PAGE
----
The Transform Again command remembers the command to Flip Horizontal and the guides are now on the other side of the master spread

I now need the guides on the left-hand page. I choose Edit > Paste in Place and the original guides appear on the left-hand page.

The master spread with guides mirrored on each side of the spine

The master spread with guides mirrored on each side of the spine

If all you’ve got are one or two guides on each side, you can mirror them manually. But with complicated layouts, this technique works much faster. And once you’ve “primed the pump” with the Flip Horizontal transformation, you can move from one master to another and apply it to other guides.

Sandee Cohen

Sandee Cohen

Sandee Cohen is the author of the InDesign CC 2014 Visual QuickStart Guide as well as the co-author, with Diane Burns, of Digital Publishing with Adobe InDesign CC.
Sandee Cohen

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9 Comments on “Mirroring Vertical Ruler Guides

  1. Thanks David. I’m always psyched when I can think of something you didn’t.

    There really should be a command to mirror guides as well as objects. And then with alignments that recognize the spine of a master, it would be very easy to make facing pages mirror each other.

  2. Hi Sandee, great post :) I think, you can save some steps here!

    First, there is no need to copy and paste guides. Simply select a guide and enter e.g. + or -2Pt in the x-field and press alt-return.

    To mirror the guides:
    1. Create your rectangle and set its refPoint to spine, by pressing R for the Rotate-tool and drag the refPoint to the spine.
    2. With the object selected, press the Flip Horizontal button with alt-click.
    You get now a mirrored copy around the spine and InDesigns memory save the copy and the transformation!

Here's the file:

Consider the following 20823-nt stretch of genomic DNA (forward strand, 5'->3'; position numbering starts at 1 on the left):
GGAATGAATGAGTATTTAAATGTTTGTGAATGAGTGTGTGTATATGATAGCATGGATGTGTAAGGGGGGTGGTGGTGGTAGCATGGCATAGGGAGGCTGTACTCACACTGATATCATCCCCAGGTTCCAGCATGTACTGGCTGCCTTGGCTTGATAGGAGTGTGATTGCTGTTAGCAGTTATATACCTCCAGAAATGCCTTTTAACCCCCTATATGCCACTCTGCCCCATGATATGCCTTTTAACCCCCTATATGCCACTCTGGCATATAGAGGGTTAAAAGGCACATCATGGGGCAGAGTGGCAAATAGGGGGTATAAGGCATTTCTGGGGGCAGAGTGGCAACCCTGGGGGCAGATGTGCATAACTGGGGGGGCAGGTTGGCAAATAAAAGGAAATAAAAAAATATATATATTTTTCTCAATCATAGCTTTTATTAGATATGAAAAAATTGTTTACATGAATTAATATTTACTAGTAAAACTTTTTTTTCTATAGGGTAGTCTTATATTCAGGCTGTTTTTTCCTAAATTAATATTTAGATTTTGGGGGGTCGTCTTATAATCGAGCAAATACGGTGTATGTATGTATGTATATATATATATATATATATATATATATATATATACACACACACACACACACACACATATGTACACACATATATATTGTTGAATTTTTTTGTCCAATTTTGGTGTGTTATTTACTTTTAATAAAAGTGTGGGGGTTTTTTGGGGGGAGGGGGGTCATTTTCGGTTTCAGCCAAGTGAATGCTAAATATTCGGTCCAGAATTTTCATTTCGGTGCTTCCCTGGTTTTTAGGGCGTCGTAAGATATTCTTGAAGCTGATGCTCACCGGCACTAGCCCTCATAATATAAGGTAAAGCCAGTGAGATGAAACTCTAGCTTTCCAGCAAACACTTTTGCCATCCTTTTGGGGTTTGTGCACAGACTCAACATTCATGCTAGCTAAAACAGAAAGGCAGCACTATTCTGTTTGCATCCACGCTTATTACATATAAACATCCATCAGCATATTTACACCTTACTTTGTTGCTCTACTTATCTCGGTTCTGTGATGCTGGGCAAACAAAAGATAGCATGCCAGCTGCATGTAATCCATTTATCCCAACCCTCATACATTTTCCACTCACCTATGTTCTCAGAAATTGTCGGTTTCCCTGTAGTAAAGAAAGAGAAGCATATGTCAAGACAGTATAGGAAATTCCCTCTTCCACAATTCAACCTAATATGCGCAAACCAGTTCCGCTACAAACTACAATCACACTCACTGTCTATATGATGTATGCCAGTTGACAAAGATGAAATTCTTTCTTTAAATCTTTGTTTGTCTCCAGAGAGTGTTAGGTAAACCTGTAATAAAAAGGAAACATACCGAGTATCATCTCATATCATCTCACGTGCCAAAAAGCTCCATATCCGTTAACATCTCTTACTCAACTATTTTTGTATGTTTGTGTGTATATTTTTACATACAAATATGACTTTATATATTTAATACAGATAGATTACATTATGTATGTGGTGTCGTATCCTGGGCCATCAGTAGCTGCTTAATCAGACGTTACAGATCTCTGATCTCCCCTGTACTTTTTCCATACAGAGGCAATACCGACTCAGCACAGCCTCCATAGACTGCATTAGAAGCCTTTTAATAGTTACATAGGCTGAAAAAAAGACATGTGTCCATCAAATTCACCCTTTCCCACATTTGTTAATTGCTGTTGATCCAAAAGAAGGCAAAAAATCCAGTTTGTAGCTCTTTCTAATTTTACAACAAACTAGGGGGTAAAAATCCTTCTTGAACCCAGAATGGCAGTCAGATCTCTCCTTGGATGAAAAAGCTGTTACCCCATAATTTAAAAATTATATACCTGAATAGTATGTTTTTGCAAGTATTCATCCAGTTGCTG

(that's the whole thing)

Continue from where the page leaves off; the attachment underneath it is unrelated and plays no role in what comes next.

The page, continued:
3. Select your guides and choose Object > Transform again > Transform sequence again

    If you drag page guides instead of spread guides for the horizontal guides, you can save additional steps.
    1. Create the rectangle and flip a copy around the right edge by pressing Flip Horizontal with alt-Click
    2. Select all guides by pressing cmd+alt+G and choose Object > Transform > Transform sequence again
    In this case horizontal guides are not copied to the right side, but because they were selected first, the position in the spine is honored! No guide in the spine or moved refPoint is needed.

    This is all too complicated?
    No problem: Use a script for mirroring guides! Hans Häsler, a swiss scripter wrote a script called “HilfslinienKopieren” > in englisch “copyGuides”. There is a free download available at > downloads > JavaScripts > Mac OS X deutsch > InDesign CS5 > “HilfslinienKopieren”. Here you can find also another great stuff from Hans.


    • Thank you for posting this again, Kai!

      (Unfortunately, we lost many comments and forum posts due to a technical problem on Friday. Kai came back and wrote this up again!)

    • Thanks Kai and Sandy! I must say I struggled with Sandy’s tip (sorry, don’t know what I was doing wrong, but the guides were being moved all over the place but not mirroring the original) but then tried Kai’s tip and it worked the first time! I do a lot of document layouts and this brilliant trick will make my life MUCH easier :)

  3. The flip/rotate indicator (P) in the middle of the Control panel appears white with a black outline if an object is flipped. If the object is not flipped, the indicator is solid black.

  4. Awesome trick, I love it ! However, I can get it to work in the CS6 version (including with horizontal guides) but not in the CS5 one… I don’t know why. Any idea ?